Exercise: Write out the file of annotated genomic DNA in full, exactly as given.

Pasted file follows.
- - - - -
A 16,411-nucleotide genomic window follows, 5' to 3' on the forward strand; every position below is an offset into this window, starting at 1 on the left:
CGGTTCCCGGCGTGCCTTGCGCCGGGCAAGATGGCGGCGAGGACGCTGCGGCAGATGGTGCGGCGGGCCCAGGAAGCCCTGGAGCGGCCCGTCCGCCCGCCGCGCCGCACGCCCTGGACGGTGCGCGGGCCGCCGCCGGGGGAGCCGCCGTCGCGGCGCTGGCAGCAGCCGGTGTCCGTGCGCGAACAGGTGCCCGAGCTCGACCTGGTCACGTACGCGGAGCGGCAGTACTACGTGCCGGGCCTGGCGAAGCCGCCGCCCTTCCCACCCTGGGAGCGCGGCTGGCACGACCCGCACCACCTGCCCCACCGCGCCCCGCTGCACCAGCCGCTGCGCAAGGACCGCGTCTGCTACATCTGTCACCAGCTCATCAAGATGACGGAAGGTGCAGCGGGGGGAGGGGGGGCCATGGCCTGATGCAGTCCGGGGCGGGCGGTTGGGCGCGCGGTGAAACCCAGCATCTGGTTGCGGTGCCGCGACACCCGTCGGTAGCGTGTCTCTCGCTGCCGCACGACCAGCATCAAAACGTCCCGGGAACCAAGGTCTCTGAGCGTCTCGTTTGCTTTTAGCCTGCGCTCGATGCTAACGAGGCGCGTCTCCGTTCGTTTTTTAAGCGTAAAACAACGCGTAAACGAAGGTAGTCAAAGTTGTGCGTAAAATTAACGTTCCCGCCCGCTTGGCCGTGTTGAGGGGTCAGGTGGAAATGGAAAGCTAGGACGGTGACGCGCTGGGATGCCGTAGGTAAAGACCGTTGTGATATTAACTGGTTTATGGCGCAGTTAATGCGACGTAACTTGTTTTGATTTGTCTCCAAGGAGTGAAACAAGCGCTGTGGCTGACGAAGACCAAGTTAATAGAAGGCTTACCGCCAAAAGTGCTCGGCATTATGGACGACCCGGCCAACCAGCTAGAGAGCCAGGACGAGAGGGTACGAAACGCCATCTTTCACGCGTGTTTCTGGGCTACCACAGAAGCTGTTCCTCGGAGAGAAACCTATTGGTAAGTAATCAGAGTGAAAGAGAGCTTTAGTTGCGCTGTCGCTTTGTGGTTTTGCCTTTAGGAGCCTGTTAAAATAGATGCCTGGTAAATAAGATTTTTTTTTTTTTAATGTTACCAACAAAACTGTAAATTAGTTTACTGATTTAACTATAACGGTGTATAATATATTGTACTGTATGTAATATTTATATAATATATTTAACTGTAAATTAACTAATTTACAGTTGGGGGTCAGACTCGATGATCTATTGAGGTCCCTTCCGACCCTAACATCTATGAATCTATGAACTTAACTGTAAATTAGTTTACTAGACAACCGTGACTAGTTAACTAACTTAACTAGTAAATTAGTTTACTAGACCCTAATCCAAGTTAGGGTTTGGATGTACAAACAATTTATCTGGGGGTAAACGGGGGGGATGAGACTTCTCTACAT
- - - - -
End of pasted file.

A 16,411-nucleotide genomic window follows, 5' to 3' on the forward strand; every position below is an offset into this window, starting at 1 on the left:
CGGTTCCCGGCGTGCCTTGCGCCGGGCAAGATGGCGGCGAGGACGCTGCGGCAGATGGTGCGGCGGGCCCAGGAAGCCCTGGAGCGGCCCGTCCGCCCGCCGCGCCGCACGCCCTGGACGGTGCGCGGGCCGCCGCCGGGGGAGCCGCCGTCGCGGCGCTGGCAGCAGCCGGTGTCCGTGCGCGAACAGGTGCCCGAGCTCGACCTGGTCACGTACGCGGAGCGGCAGTACTACGTGCCGGGCCTGGCGAAGCCGCCGCCCTTCCCACCCTGGGAGCGCGGCTGGCACGACCCGCACCACCTGCCCCACCGCGCCCCGCTGCACCAGCCGCTGCGCAAGGACCGCGTCTGCTACATCTGTCACCAGCTCATCAAGATGACGGAAGGTGCAGCGGGGGGAGGGGGGGCCATGGCCTGATGCAGTCCGGGGCGGGCGGTTGGGCGCGCGGTGAAACCCAGCATCTGGTTGCGGTGCCGCGACACCCGTCGGTAGCGTGTCTCTCGCTGCCGCACGACCAGCATCAAAACGTCCCGGGAACCAAGGTCTCTGAGCGTCTCGTTTGCTTTTAGCCTGCGCTCGATGCTAACGAGGCGCGTCTCCGTTCGTTTTTTAAGCGTAAAACAACGCGTAAACGAAGGTAGTCAAAGTTGTGCGTAAAATTAACGTTCCCGCCCGCTTGGCCGTGTTGAGGGGTCAGGTGGAAATGGAAAGCTAGGACGGTGACGCGCTGGGATGCCGTAGGTAAAGACCGTTGTGATATTAACTGGTTTATGGCGCAGTTAATGCGACGTAACTTGTTTTGATTTGTCTCCAAGGAGTGAAACAAGCGCTGTGGCTGACGAAGACCAAGTTAATAGAAGGCTTACCGCCAAAAGTGCTCGGCATTATGGACGACCCGGCCAACCAGCTAGAGAGCCAGGACGAGAGGGTACGAAACGCCATCTTTCACGCGTGTTTCTGGGCTACCACAGAAGCTGTTCCTCGGAGAGAAACCTATTGGTAAGTAATCAGAGTGAAAGAGAGCTTTAGTTGCGCTGTCGCTTTGTGGTTTTGCCTTTAGGAGCCTGTTAAAATAGATGCCTGGTAAATAAGATTTTTTTTTTTTTAATGTTACCAACAAAACTGTAAATTAGTTTACTGATTTAACTATAACGGTGTATAATATATTGTACTGTATGTAATATTTATATAATATATTTAACTGTAAATTAACTAATTTACAGTTGGGGGTCAGACTCGATGATCTATTGAGGTCCCTTCCGACCCTAACATCTATGAATCTATGAACTTAACTGTAAATTAGTTTACTAGACAACCGTGACTAGTTAACTAACTTAACTAGTAAATTAGTTTACTAGACCCTAATCCAAGTTAGGGTTTGGATGTACAAACAATTTATCTGGGGGTAAACGGGGGGGATGAGACTTCTCTACAT